Sometimes the most scenic roads in life are the detours you didn’t mean to take.
I recently was in the midst of studying the novel Lord of the Flies with a group of seniors. We had been on a roll of great discussions and inquiry into the nature of human behavior. The students seemed to be enjoying the book; we were close to finishing…and then BAM–it was like someone hit the slow motion button on the remote. Interest began to wane, and despite my best efforts, we just couldn’t regain that momentum we had at the beginning. I had a goal in mind. I knew where I wanted my students to be and when I wanted them to be there. We had to finish this unit by next Tuesday…because I had written it in my lesson plan book…in pen!
Then I took a step back and asked myself, “At what expense?” So, we slog through and finish up the book by next Tuesday with my lesson plan book still intact, but with students who no longer have any interest in the text. When they looked back on this book, what would stick in their memories more: the great work we did early in the unit, or the sour taste left in their mouths at the end? I knew the answer and, more importantly, what I needed to do.
We spent the next two days studying and crafting “Thank You Notes” in the style of Jimmy Fallon. The students were surprised by the change in pace, but quickly got into discussing the sarcasm, irony, and comedic timing that makes these notes so hilarious. I asked students to create one note, but all of them wanted to do more, and we posted the best examples on a bulletin board in the classroom. All of the laughter and fun we had on this brief hiatus from the novel buoyed our spirits before we got back to work on it.
I once read that Ernest Hemingway said, ““It is good to have an end to journey toward; but it is the journey that matters, in the end.” I realized just how true this is. Lesson plans and goals are essential to our teaching, but sometimes we get so caught up in them that we forget about the importance of student engagement. Stopping periodically to “take the temperature” of the classroom can be very valuable. And, if it’s time to take a detour, there’s always white-out!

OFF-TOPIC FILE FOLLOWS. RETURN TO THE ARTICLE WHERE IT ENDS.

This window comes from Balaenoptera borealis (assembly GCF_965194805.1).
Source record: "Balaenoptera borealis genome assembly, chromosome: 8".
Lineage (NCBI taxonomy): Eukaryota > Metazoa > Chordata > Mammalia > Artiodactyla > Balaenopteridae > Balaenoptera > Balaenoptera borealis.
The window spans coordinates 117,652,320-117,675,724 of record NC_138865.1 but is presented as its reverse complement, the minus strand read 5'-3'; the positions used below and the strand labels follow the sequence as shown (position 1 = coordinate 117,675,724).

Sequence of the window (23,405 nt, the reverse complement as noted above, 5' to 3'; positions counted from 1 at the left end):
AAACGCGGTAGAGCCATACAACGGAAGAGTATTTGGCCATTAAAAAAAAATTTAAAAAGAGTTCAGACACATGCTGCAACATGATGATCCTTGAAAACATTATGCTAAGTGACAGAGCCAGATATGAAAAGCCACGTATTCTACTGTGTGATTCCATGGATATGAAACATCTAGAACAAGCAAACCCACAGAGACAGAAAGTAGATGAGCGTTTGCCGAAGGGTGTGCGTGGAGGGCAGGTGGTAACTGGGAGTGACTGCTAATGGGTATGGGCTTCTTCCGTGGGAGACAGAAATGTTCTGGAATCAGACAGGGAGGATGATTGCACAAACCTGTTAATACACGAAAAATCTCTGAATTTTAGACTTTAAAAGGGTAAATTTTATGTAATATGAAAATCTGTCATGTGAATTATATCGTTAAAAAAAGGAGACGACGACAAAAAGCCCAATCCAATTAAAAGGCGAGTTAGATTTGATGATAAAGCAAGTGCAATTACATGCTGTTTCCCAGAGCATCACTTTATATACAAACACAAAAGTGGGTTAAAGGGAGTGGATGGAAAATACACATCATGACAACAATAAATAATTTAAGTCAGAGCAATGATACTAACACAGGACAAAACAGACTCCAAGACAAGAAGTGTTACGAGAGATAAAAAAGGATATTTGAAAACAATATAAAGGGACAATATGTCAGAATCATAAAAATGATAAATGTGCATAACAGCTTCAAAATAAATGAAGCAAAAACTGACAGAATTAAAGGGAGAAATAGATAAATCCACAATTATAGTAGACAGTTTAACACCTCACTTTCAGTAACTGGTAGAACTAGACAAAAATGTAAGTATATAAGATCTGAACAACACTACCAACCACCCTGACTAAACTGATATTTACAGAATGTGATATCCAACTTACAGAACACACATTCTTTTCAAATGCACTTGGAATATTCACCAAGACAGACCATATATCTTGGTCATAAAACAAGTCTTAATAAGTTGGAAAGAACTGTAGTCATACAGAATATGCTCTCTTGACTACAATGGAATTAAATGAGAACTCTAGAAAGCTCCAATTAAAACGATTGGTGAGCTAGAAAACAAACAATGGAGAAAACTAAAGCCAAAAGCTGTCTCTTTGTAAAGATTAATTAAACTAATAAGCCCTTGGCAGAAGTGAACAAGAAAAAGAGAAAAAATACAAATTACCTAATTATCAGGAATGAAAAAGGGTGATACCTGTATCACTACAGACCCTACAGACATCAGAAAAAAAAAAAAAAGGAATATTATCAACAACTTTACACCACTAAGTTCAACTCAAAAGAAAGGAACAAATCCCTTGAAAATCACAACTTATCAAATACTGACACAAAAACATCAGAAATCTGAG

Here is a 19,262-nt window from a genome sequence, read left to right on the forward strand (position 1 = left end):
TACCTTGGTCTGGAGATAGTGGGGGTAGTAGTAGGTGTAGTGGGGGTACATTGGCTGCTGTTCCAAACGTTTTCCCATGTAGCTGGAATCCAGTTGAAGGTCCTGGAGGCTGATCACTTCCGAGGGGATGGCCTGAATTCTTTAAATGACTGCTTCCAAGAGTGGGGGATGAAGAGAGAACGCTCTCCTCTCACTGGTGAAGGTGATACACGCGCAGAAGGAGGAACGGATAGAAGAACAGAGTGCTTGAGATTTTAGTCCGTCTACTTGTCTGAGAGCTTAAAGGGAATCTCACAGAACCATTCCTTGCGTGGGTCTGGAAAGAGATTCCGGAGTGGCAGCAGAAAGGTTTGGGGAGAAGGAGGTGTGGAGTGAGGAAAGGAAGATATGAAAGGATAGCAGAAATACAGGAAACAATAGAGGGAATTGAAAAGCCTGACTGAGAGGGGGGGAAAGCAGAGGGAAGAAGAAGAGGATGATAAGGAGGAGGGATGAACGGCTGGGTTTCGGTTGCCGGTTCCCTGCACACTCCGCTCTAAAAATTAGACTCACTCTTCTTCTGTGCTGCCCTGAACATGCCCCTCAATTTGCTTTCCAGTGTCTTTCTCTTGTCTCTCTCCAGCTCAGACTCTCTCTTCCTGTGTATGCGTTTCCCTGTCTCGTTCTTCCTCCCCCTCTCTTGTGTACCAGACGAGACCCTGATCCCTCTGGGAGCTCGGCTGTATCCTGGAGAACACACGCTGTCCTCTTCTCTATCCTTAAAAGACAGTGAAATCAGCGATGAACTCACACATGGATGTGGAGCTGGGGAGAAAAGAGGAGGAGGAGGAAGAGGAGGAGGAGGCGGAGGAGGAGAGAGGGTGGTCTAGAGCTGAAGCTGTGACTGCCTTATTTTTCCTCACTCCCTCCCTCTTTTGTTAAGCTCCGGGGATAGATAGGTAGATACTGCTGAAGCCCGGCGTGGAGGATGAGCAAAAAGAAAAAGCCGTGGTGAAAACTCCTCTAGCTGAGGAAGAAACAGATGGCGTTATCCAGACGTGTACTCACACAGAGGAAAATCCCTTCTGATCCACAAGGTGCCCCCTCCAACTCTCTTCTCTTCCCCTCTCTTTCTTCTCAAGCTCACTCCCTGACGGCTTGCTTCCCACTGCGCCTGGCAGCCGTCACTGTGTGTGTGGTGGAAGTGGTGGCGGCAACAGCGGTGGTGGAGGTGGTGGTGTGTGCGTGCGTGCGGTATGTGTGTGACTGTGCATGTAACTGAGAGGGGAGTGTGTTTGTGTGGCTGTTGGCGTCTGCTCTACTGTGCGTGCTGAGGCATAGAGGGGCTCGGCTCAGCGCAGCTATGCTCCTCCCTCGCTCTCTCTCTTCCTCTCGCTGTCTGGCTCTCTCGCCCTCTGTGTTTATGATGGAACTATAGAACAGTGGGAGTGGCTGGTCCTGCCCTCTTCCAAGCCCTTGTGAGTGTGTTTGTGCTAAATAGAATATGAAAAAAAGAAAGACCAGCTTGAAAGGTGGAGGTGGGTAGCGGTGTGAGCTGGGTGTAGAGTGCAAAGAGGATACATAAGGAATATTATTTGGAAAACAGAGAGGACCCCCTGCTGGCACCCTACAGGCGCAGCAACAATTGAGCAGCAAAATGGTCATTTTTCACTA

This week we look at creative ways to overcome the spring slump in classrooms. Plus more as always — enjoy!
Contributor, Choice Literacy
Gretchen Schroeder teaches 11th and 12th grade English at Millersport High School in Ohio and is a teacher consultant for the Columbus Area Writing Project.
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Clare Landrigan offers advice for writers in Overcoming Slumps:
Audrey Hansen finds the best way to tackle the spring slump is to look objectively at the progress of her struggling students:
Gayle Robert at Responsive Classroom is Keeping Rules Front and Center During the Winter Slump:
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Sometimes you get a class of students that pushes every one of your buttons. Shari Frost provides a case study of how one teacher is Surviving “That Class”:
Mary Lee Hahn finds midyear is the perfect time for refreshing anchor charts:
Are you finding effort from students is flagging? Katherine Sokolowski develops Weekly Check-in Sheets as a way to lift student energy and reflection:
In this week’s video, Katie Doherty Czerwinski tackles the challenging issue of helping a student catch up in book clubs and reader’s workshop when they have missed a lot of class time:
Spring is a good time for quick reminder lessons and check-ins with students. In an encore video, Sean Moore works with a group of second graders to briefly reinforce how sticky notes should be used during independent reading:
That’s all for this week!